As can be seen, there is only a savings of about $29 between building it yourself and the lowest-cost pre-built system, with the same specs on both. One might argue that since there is a bundle of software included with the Gateway, the price difference is almost eliminated. However, I disregarded that factor as there is good freeware equivalent to most of the software included (most notably OpenOffice as the Microsoft Office replacement). What is interesting is what can be gotten by setting the price bar to the high end of the pre-builts range ($469). I was able to double the RAM (using PC3200 vs PC2700 to boot), and include an nForce IGP motherboard (includes a built-in GeForce 4 MX video card – not great by today’s standards, but MUCH BETTER than the integrated graphics in any of the other offerings on this page) that can use more video memory (doubling from 64MB shared to 128MB shared).
Just for giggles, I went and configured a high end(“Gamers”) system from Gateway and specced a home-brew one out at It would actually be about $150 MORE to build it myself than to pick Gateway’s.
One other con to building it yourself is the warranty factor (although it must be said that Gateway’s default warranty is the weakest at 90 days part/labor – pathetic) – on the homebrew, instead of calling one company (Gateway, Dell, etc) for support and warranty repair, you have to deal with the manufacturer of each component. This can get tricky if you’re purchasing OEM versions of hardware (if there even is a warranty on the OEM parts. Often there’s not), but most “retail” or “boxed” pieces of hardware will have decent support. If you want to save a few bucks, or want the really rewarding experience of building your own system, then go for it. Just don’t expect to save $$$. Not anymore.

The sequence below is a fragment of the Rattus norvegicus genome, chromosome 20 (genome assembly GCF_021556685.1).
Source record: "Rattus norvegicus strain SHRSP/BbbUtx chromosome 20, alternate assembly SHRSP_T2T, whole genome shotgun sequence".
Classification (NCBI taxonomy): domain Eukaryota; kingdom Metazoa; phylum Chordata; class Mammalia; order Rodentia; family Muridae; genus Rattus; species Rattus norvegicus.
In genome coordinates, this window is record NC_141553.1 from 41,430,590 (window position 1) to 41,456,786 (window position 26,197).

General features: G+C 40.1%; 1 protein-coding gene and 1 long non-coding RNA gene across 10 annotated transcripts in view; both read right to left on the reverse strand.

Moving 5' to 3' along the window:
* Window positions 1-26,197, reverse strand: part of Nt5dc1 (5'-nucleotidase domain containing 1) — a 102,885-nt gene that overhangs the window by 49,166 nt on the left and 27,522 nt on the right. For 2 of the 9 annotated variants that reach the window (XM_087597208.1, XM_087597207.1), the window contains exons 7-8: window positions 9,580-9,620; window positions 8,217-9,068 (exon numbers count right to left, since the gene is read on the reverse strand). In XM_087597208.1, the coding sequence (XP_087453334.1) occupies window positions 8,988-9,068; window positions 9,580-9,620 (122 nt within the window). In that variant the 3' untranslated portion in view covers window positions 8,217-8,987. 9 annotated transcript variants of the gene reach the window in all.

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Infopath Lab from Microsoft

by on May.17, 2004, under Uncategorized

InfoPath (included with Microsoft Office 2003), when I saw it in action during Microsoft’s Office 2k3 launch last year, looked like something we could really use in my office. I received my free copy of 2k3 and installed InfoPath, but I’m not much of a programmer, so was at a loss as to how we could leverage its capabilities. I found this lab from M$ that goes into good detail about using InfoPath. If you have to use InfoPath, but are still confused about it, this series of articles should help.

Learn to complete a form and add new sections, merge and export data, and sign data with a digital certificate. (Lab 1 of 16)

[MSDN: Microsoft Office]

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PC Accessories of the Bizarre for 4/20/2004

by on Apr.20, 2004, under Uncategorized

For you gourmand geeks out there: PC EZ Bake Oven
Edit: Shoulda known…this one was a ThinkGeek April Fool’s day joke…OK guys, you got me… :)
And for those late nite beer-guzzling chain-smoking lan parties, I present the Thermaltake X-Ray
Edit: This one appears real :)
Sigh…what’s next, a port-a-potty that doubles as a CPU cooler?

[Listening to: Tears For Fears, Shout (CLUB 977 The 80s Channel (HIGH BANDWIDTH)) – ]